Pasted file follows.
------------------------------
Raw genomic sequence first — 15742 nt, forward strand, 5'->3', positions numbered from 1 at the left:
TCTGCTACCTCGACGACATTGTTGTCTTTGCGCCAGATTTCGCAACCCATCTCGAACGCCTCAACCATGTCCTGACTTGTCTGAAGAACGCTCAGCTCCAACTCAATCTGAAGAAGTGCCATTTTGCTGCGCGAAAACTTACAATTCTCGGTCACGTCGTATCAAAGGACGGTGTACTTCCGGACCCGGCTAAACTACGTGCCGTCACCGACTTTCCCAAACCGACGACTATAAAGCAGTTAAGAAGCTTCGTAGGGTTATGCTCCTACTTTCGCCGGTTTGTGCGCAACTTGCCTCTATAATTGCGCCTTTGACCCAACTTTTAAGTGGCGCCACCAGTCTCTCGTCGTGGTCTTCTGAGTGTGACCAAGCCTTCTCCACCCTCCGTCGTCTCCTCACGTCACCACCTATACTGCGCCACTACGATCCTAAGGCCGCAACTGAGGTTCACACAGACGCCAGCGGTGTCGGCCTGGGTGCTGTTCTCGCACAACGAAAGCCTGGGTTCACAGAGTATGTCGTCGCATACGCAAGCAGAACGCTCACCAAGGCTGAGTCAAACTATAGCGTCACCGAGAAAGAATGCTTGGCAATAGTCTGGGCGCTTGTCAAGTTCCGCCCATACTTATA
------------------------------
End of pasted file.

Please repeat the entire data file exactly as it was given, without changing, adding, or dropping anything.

Raw genomic sequence first — 15742 nt, forward strand, 5'->3', positions numbered from 1 at the left:
TCTGCTACCTCGACGACATTGTTGTCTTTGCGCCAGATTTCGCAACCCATCTCGAACGCCTCAACCATGTCCTGACTTGTCTGAAGAACGCTCAGCTCCAACTCAATCTGAAGAAGTGCCATTTTGCTGCGCGAAAACTTACAATTCTCGGTCACGTCGTATCAAAGGACGGTGTACTTCCGGACCCGGCTAAACTACGTGCCGTCACCGACTTTCCCAAACCGACGACTATAAAGCAGTTAAGAAGCTTCGTAGGGTTATGCTCCTACTTTCGCCGGTTTGTGCGCAACTTGCCTCTATAATTGCGCCTTTGACCCAACTTTTAAGTGGCGCCACCAGTCTCTCGTCGTGGTCTTCTGAGTGTGACCAAGCCTTCTCCACCCTCCGTCGTCTCCTCACGTCACCACCTATACTGCGCCACTACGATCCTAAGGCCGCAACTGAGGTTCACACAGACGCCAGCGGTGTCGGCCTGGGTGCTGTTCTCGCACAACGAAAGCCTGGGTTCACAGAGTATGTCGTCGCATACGCAAGCAGAACGCTCACCAAGGCTGAGTCAAACTATAGCGTCACCGAGAAAGAATGCTTGGCAATAGTCTGGGCGCTTGTCAAGTTCCGCCCATACTTATA